The threat of bitcoin and cryptocurrencies were mostly laughed off by central bankers before this year but social media giant Facebook’s libra project changed that.
The bitcoin price has doubled since the beginning of this year due to interest in bitcoin and crypto from the world’s biggest technology companies but its recovery stalled after Facebook’s plans looked likely to attract regulatory scrutiny.
Now, outgoing European Central Bank (ECB) executive board member Benoît Cœuré, who last year described bitcoin as “the evil spawn of the financial crisis,” has outlined plans for a European “central bank digital currency” to rival the likes of Facebook’s libra and bitcoin.
“A central bank digital currency could ensure that citizens remain able to use central bank money even if cash is eventually no longer used,” said Cœuré, speaking at a joint conference held by the ECB and the National Bank of Belgium this week.
“A digital currency of this sort could take a variety of forms, the benefits and costs of which the ECB and other central banks are currently investigating.”
Facebook’s plans to launch its own private digital currency, governed by a group of some 20 different companies, provoked a powerful reaction from world leaders and central bankers earlier this year, with many fearful libra would undermine countries’ economic control.
In August, Bank of England governor Mark Carney, who has previously poured scorn on bitcoin and its crypto peers, has said a global digital currency, like bitcoin, could replace the U.S. dollar as the world’s reserve currency.
“The current situation has attracted new initiatives that aim to overcome shortcomings in cross-border retail payments by building a new separate payments ecosystem,” Cœuré said, without directly addressing bitcoin, crypto or Facebook’s libra project.
“These initiatives highlight the rapidly rising consumer demand for payment services that work across borders and that are also faster, cheaper and easier to use. Among younger people in particular, there is a willingness and curiosity to use new technologies and try new providers.”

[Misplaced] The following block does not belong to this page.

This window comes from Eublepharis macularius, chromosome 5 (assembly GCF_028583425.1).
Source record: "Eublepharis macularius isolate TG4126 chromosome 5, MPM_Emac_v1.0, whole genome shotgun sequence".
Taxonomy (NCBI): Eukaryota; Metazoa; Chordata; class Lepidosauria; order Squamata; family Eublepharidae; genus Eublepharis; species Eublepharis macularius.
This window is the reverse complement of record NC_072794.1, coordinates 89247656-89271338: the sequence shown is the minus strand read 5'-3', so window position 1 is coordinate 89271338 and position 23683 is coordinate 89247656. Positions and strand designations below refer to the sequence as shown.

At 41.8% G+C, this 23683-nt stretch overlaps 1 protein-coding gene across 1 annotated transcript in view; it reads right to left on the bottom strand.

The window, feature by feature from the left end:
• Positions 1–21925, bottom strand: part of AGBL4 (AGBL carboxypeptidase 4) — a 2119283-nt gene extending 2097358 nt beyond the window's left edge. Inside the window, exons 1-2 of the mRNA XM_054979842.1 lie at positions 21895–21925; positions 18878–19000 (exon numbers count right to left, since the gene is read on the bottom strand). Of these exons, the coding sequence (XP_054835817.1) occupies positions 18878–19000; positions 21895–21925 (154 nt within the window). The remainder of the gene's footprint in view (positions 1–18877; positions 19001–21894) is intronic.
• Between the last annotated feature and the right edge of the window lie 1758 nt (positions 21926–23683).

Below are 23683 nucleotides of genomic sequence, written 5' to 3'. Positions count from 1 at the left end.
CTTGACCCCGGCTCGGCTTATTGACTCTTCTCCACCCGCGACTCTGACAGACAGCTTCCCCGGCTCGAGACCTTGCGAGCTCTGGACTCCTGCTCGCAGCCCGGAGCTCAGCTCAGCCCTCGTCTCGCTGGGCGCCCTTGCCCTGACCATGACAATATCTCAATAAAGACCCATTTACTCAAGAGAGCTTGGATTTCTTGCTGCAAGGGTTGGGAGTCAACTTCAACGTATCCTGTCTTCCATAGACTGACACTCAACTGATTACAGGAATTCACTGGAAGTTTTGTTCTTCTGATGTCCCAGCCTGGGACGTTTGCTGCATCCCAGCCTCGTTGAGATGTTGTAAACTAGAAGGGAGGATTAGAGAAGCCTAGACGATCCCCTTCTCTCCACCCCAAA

A draft European Union document, seen by newswire Reuters this month, revealed the trading bloc is considering a common approach to cryptocurrencies, including possibly banning projects deemed too high-risk.
The plans could be adopted by E.U. finance ministers as soon as next month, according to Reuters, and would escalate an E.U. regulatory campaign against cryptocurrencies.
Cœuré also warned “there are clear signs that Europe is at risk of losing its economic edge,” as the likes of Facebook and countries including China look to develop their own digital currencies.
“A pan-European strategy that facilitates instant, secure and inexpensive payments—both online and in brick and mortar stores—has the potential to make up lost ground and meet the rising needs of consumers for efficient cross-border payments,” Cœuré, who was appointed head of the newly created innovation hub at the Bank for International Settlements (BIS) this month, added.
Earlier this month, former ECB president Jean-Claude Trichet slammed bitcoin and Facebook’s libra project, warning bitcoin is “not real” and not the future of money.
Meanwhile, outspoken bitcoin critic Nouriel Roubini, professor of economics at New York University’s Stern School of Business, has declared a “total crypto-apocalypse,” due to bitcoin’s recent wild price swings.
“[Bitcoin] down 6% from peak; other top 10 cryptocurrencies down 80% from peak. 1,000s of other shitcoins down 95% to 99% from peak,” Roubini said via Twitter, branding the situation “crypto-carnage.”
“Despite the utopian claims of its proponents, bitcoin is a right-wing nightmare which facilitates tax evasion, money laundering and environmental degradation,” Roubini said earlier this year.
However, some in the bitcoin and cryptocurrency industry have argued central bank and government-backed digital currencies miss the point of bitcoin.
“There is an appetite, a huge and growing one, for currencies that are not controlled by central banks and governments,” said Nigel Green, chief executive of financial advisory group deVere. “Supporters believe that these digital currencies are part of the antidote to what they see as the ills caused by the traditional system.”
From next year, Cœuré will help central banks explore the benefits of financial technologies such as a digital currency at BIS.
Cœuré will work alongside BIS head Agustin Carstens who has described bitcoin as “a combination of a bubble, a Ponzi scheme and an environmental disaster.”
Earlier this year, Christine Lagarde, who has recently replaced Mario Draghi as president of the European Central Bank (ECB), warned that cryptocurrencies are “shaking the system”—potentially signalling a change in the ECB’s approach to bitcoin and crypto.